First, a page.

When Elmira Cab Quia, a Kekchi Mayan woman from the small farming village of Coban Alta Verapaz in Guatemala, read in her local newspaper that Project HOPE medical volunteers would be visiting the Hospital Nacional at Puerto Barrios to perform surgeries and conduct clinics, she knew she had to go.
Although the hospital was 250 miles from her home, Elmira was determined to make the trip to seek treatment and relief from an abdominal wall hernia. Accompanied by her brother, Elmira traveled for 15 long days on foot, by truck and by bus over the rugged Guatemalan terrain, not knowing for sure if she would even reach the hospital before Project HOPE volunteers continued on their humanitarian assistance mission aboard the USNS Comfort throughout the coastal communities of Central and South America.
She arrived just in time.
Project HOPE volunteer, Dr. Nick Morris squeezed in a hernia surgery for a Guatemalan woman who traveled over 250 miles for treatment.
Project HOPE volunteer, Dr. Nick Morris squeezed Elmira in at the last minute for a pre-op screening and ultimately arranged for her transport to the USNS Comfort for surgery, despite the fact that the operating room schedule was already full.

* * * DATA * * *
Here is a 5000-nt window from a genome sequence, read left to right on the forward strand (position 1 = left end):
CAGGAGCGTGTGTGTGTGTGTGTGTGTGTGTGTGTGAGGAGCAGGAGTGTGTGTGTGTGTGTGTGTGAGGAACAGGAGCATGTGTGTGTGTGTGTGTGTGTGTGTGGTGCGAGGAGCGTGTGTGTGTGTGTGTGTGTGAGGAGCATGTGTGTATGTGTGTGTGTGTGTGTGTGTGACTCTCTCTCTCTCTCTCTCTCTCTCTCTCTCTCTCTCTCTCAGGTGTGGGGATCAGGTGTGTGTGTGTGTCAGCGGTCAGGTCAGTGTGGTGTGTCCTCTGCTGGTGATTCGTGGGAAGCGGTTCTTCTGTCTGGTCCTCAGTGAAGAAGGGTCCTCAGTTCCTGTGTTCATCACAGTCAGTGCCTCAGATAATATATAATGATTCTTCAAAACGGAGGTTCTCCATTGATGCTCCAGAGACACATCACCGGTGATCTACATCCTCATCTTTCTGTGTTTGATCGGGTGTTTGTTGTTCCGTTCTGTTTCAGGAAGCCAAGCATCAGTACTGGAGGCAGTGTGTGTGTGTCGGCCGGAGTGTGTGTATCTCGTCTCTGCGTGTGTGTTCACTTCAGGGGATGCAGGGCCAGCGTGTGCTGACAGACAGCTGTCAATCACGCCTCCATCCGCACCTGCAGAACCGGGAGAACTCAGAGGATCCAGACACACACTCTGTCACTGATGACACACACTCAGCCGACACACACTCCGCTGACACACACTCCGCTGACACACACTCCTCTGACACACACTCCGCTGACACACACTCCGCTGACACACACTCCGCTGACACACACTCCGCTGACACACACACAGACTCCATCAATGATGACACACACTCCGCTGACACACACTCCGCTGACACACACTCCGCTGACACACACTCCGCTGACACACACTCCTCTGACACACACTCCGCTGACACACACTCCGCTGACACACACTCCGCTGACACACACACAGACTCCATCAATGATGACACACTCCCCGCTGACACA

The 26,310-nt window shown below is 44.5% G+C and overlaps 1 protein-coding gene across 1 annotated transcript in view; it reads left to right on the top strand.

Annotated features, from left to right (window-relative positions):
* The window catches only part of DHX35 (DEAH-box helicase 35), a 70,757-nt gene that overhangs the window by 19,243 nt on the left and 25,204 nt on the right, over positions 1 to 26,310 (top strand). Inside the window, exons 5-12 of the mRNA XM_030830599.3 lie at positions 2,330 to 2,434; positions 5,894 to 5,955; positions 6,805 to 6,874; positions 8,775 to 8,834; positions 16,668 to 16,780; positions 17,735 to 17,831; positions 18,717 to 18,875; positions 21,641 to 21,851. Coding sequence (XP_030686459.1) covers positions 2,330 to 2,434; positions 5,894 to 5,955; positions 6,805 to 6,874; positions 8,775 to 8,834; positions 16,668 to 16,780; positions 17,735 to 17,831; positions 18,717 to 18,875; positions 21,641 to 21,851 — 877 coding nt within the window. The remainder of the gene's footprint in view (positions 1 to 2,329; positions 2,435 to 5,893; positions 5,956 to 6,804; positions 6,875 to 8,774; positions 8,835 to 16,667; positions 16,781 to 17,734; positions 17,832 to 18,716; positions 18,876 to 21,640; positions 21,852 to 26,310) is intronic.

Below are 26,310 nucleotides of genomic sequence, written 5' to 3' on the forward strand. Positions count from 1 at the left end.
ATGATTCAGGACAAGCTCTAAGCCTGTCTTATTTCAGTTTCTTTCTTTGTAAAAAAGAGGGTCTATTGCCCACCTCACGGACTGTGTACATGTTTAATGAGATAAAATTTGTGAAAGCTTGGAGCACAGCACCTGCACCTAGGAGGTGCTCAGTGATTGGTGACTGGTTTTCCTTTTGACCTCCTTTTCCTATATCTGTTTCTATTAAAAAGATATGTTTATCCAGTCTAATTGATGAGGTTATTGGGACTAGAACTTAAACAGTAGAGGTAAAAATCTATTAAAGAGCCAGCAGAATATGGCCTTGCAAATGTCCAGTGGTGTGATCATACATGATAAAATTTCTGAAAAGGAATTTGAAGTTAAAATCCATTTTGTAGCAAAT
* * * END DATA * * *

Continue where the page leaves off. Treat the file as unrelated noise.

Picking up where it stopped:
"Of course the HOPE people took her under their wing," said Dr. Morris, who was also a HOPE volunteer aboard the USNS Mercy for the tsunami relief mission in Southeast Asia last summer.
Dr. Morris was the only general surgeon aboard the USNS Comfort during the Guatemala rotation, and he typically worked 6-7 cases every day. But the grueling surgical schedule was a small price to pay for the personal satisfaction Dr. Morris and other volunteers experienced from helping those who might not otherwise receive medical care. Dr. Morris describes his volunteer experience with HOPE as "Profoundly moving" a real sense of accomplishment "a gift from God."
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